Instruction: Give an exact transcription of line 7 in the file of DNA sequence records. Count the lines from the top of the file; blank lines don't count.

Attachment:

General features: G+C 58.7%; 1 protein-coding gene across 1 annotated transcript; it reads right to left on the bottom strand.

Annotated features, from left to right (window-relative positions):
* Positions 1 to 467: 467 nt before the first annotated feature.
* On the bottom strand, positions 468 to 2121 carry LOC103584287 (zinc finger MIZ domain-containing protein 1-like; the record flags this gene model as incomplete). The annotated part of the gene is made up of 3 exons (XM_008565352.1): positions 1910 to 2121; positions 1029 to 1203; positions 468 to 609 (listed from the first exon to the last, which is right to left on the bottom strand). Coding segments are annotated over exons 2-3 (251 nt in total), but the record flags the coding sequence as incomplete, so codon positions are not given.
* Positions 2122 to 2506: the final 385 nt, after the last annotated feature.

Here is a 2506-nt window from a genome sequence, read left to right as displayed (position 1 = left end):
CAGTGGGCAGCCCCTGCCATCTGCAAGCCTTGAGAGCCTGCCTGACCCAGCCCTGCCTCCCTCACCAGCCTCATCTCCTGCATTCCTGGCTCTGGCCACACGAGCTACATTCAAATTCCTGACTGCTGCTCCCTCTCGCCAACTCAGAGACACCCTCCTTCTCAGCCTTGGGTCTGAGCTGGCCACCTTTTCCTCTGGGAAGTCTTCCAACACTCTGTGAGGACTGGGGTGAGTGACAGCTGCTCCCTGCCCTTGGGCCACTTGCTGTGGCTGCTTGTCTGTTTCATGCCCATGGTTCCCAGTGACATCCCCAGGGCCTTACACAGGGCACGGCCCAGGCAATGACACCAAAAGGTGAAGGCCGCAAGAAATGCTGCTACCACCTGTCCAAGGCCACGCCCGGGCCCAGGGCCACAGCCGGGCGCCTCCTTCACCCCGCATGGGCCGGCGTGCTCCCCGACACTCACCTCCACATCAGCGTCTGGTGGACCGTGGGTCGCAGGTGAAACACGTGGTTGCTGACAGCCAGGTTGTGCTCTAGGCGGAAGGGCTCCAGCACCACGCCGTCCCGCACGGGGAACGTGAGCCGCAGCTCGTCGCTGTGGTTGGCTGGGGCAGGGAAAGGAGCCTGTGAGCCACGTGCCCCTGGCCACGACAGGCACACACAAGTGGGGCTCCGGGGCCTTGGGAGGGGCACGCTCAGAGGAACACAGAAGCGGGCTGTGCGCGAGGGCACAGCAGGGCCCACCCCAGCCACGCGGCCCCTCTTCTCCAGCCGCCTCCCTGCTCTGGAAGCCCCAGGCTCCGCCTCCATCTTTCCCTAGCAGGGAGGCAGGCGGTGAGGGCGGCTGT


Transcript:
CAGTGGGCAGCCCCTGCCATCTGCAAGCCTTGAGAGCCTGCCTGACCCAGCCCTGCCTCCCTCACCAGCCTCATCTCCTGCATTCCTGGCTCTGGCCACACGAGCTACATTCAAATTCCTGACTGCTGCTCCCTCTCGCCAACTCAGAGACACCCTCCTTCTCAGCCTTGGGTCTGAGCTGGCCACCTTTTCCTCTGGGAAGTCTTCCAACACTCTGTGAGGACTGGGGTGAGTGACAGCTGCTCCCTGCCCTTGGGCCACTTGCTGTGGCTGCTTGTCTGTTTCATGCCCATGGTTCCCAGTGACATCCCCAGGGCCTTACACAGGGCACGGCCCAGGCAATGACACCAAAAGGTGAAGGCCGCAAGAAATGCTGCTACCACCTGTCCAAGGCCACGCCCGGGCCCAGGGCCACAGCCGGGCGCCTCCTTCACCCCGCATGGGCCGGCGTGCTCCCCGACACTCACCTCCACATCAGCGTCTGGTGGACCGTGGGTCGCAGGTGAAACACGTGGTTGCTGACAGCCAGGTTGTGCTCTAGGCGGAAGGGCTCCAGCACCACGCCGTCCCGCACGGGGAACGTGAGCCGCAGCTCGTCGCTGTGGTTGGCTGGGGCAGGGAAAGGAGCCTGTGAGCCACGTGCCCCTGGCCACGACAGGCACACACAAGTGGGGCTCCGGGGCCTTGGGAGGGGCACGCTCAGAGGAACACAGAAGCGGGCTGTGCGCGAGGGCACAGCAGGGCCCACCCCAGCCACGCGGCCCCTCTTCTCCAGCCGCCTCCCTGCTCTGGAAGCCCCAGGCTCCGCCTCCATCTTTCCCTAGCAGGGAGGCAGGCGGTGAGGGCGGCTGT